Published Online: June 4, 1997

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Hernando Brown remembers an Overtown different from the rundown community near Miami that gained notoriety for its riots in 1980, 1982, and 1989 following the deaths of black men at the hands of police.

Mr. Brown remembers a dignified Overtown where people left their doors unlocked, neighbors minded each other's children, and Booker T. Washington High School was a school to be proud of.

Back in 1925, it was South Florida's first black high school. Children came from hundreds of miles--barred from segregated schools in their own neighborhoods--to learn there. The school lacked a gym and used hand-me-down books, but dedicated teachers demanded excellence, Mr. Brown recalls.

"It was like a family, where everybody knew everybody," said Mr. Brown, who graduated in 1948 and met his wife of 47 years in the school band. "You could go to a teacher's house after school if you were having trouble."

But Booker T., along with four other black high schools in Florida's Dade County, was turned into a middle school in the late 1960s during the nationwide movement toward desegregation. To appease the resentful community, the school board vowed to revive the high school if enough students moved into the neighborhood. A new middle school was built across the street in 1990, and the old Booker T. was torn down.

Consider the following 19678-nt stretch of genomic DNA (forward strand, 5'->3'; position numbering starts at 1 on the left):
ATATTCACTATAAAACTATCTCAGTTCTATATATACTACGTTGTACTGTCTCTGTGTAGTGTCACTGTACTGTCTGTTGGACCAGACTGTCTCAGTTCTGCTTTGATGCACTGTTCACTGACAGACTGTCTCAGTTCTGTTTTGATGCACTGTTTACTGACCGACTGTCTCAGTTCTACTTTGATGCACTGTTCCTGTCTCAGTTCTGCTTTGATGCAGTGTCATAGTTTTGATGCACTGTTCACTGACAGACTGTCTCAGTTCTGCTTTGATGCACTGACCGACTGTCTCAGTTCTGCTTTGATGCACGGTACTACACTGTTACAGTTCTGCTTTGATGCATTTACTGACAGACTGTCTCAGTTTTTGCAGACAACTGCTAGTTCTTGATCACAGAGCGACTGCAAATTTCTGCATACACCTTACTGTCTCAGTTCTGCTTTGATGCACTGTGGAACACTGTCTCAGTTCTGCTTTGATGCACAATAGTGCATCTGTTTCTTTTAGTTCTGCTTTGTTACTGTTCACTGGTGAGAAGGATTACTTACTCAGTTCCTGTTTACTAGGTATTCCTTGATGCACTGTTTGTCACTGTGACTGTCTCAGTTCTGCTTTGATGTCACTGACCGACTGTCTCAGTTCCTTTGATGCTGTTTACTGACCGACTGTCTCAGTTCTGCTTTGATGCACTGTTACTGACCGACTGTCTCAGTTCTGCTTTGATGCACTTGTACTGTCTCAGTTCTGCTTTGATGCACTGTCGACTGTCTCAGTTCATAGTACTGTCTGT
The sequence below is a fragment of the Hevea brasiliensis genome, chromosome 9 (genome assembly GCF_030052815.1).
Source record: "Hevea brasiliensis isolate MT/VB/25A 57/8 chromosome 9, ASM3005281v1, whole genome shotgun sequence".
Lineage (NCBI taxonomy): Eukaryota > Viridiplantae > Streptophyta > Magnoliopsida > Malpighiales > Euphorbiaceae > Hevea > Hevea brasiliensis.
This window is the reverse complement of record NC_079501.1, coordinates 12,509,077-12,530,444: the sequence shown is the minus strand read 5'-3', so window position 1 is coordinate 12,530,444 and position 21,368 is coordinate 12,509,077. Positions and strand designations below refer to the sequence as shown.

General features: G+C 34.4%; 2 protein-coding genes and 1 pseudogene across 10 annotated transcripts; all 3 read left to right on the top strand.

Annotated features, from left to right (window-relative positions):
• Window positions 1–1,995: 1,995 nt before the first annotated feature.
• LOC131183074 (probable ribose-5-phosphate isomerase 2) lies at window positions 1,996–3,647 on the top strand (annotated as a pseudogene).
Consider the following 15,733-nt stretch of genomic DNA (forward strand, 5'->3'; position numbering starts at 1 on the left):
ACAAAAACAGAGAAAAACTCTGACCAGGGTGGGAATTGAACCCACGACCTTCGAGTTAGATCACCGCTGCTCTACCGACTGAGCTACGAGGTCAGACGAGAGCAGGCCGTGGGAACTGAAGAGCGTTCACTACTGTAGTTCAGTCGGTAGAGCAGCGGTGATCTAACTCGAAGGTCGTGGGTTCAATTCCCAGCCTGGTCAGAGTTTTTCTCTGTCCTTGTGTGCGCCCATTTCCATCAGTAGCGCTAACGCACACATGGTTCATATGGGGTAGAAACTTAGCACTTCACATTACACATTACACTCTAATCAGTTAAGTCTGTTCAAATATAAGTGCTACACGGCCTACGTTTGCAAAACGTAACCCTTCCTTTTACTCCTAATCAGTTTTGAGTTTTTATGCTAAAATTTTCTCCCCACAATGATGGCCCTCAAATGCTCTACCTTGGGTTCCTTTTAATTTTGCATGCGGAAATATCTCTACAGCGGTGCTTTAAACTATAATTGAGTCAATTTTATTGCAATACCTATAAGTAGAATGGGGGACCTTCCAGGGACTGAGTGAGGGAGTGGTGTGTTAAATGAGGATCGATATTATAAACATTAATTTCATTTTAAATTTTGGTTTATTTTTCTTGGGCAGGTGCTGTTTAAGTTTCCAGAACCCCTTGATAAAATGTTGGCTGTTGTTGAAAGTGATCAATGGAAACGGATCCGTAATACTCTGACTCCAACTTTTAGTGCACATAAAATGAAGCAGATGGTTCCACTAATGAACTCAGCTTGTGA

For years, an alumni association that included a former state legislator, city commissioner, and county judge lobbied the school board to bring back the high school. And at a meeting last month attended by dozens of alumni, the board voted unanimously to make good on the decades-old promise.

"I think it will bring back pride to the community," Mr. Brown said.

But some Overtown residents--now a mix of blacks and Hispanics--and one school board member have raised questions about the plan's price tag and impact on integration.

The district aims to sort out cost estimates, racial proportions, attendance figures, and pupil assignments by the fall of 1998, said Carol Cortes, a deputy superintendent for the Dade County schools.

Until a new middle school could be built, about 1,400 students would have to attend portable classrooms about two miles away. Moving the portables, converting the middle school into a high school, and building another middle school could cost at least $28 million.

"There will have to be compromises," Ms. Cortes said. "But in the long run, we will bring back a great high school."

--BETH REINHARD brein@epe.org

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